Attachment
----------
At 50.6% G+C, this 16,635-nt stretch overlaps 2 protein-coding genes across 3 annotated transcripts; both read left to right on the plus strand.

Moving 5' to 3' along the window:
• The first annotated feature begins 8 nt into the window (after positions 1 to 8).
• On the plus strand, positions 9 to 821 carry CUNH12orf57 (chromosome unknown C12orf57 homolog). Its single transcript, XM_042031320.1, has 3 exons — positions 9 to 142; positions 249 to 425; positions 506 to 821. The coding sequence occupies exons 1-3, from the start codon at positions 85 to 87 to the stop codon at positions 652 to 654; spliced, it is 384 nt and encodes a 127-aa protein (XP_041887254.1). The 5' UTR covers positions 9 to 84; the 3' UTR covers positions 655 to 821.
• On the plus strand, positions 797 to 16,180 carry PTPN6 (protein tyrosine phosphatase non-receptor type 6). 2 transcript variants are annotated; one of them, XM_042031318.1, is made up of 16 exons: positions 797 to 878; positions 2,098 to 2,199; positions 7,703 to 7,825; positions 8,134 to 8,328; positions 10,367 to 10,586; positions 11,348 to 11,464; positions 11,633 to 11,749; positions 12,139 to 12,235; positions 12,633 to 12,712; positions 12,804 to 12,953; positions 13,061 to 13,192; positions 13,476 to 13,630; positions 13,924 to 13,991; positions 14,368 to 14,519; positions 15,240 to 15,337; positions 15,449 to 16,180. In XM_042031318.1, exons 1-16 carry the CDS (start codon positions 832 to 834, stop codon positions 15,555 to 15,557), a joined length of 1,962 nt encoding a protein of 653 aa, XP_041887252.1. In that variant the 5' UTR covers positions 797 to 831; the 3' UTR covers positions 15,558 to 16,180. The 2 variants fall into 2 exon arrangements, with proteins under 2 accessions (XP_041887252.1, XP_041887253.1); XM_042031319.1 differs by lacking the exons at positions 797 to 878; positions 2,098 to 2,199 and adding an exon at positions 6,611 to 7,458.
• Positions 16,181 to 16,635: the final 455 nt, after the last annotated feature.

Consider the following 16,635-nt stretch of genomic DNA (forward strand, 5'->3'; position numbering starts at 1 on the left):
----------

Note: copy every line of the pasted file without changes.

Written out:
At 50.6% G+C, this 16,635-nt stretch overlaps 2 protein-coding genes across 3 annotated transcripts; both read left to right on the plus strand.

Moving 5' to 3' along the window:
• The first annotated feature begins 8 nt into the window (after positions 1 to 8).
• On the plus strand, positions 9 to 821 carry CUNH12orf57 (chromosome unknown C12orf57 homolog). Its single transcript, XM_042031320.1, has 3 exons — positions 9 to 142; positions 249 to 425; positions 506 to 821. The coding sequence occupies exons 1-3, from the start codon at positions 85 to 87 to the stop codon at positions 652 to 654; spliced, it is 384 nt and encodes a 127-aa protein (XP_041887254.1). The 5' UTR covers positions 9 to 84; the 3' UTR covers positions 655 to 821.
• On the plus strand, positions 797 to 16,180 carry PTPN6 (protein tyrosine phosphatase non-receptor type 6). 2 transcript variants are annotated; one of them, XM_042031318.1, is made up of 16 exons: positions 797 to 878; positions 2,098 to 2,199; positions 7,703 to 7,825; positions 8,134 to 8,328; positions 10,367 to 10,586; positions 11,348 to 11,464; positions 11,633 to 11,749; positions 12,139 to 12,235; positions 12,633 to 12,712; positions 12,804 to 12,953; positions 13,061 to 13,192; positions 13,476 to 13,630; positions 13,924 to 13,991; positions 14,368 to 14,519; positions 15,240 to 15,337; positions 15,449 to 16,180. In XM_042031318.1, exons 1-16 carry the CDS (start codon positions 832 to 834, stop codon positions 15,555 to 15,557), a joined length of 1,962 nt encoding a protein of 653 aa, XP_041887252.1. In that variant the 5' UTR covers positions 797 to 831; the 3' UTR covers positions 15,558 to 16,180. The 2 variants fall into 2 exon arrangements, with proteins under 2 accessions (XP_041887252.1, XP_041887253.1); XM_042031319.1 differs by lacking the exons at positions 797 to 878; positions 2,098 to 2,199 and adding an exon at positions 6,611 to 7,458.
• Positions 16,181 to 16,635: the final 455 nt, after the last annotated feature.

Consider the following 16,635-nt stretch of genomic DNA (forward strand, 5'->3'; position numbering starts at 1 on the left):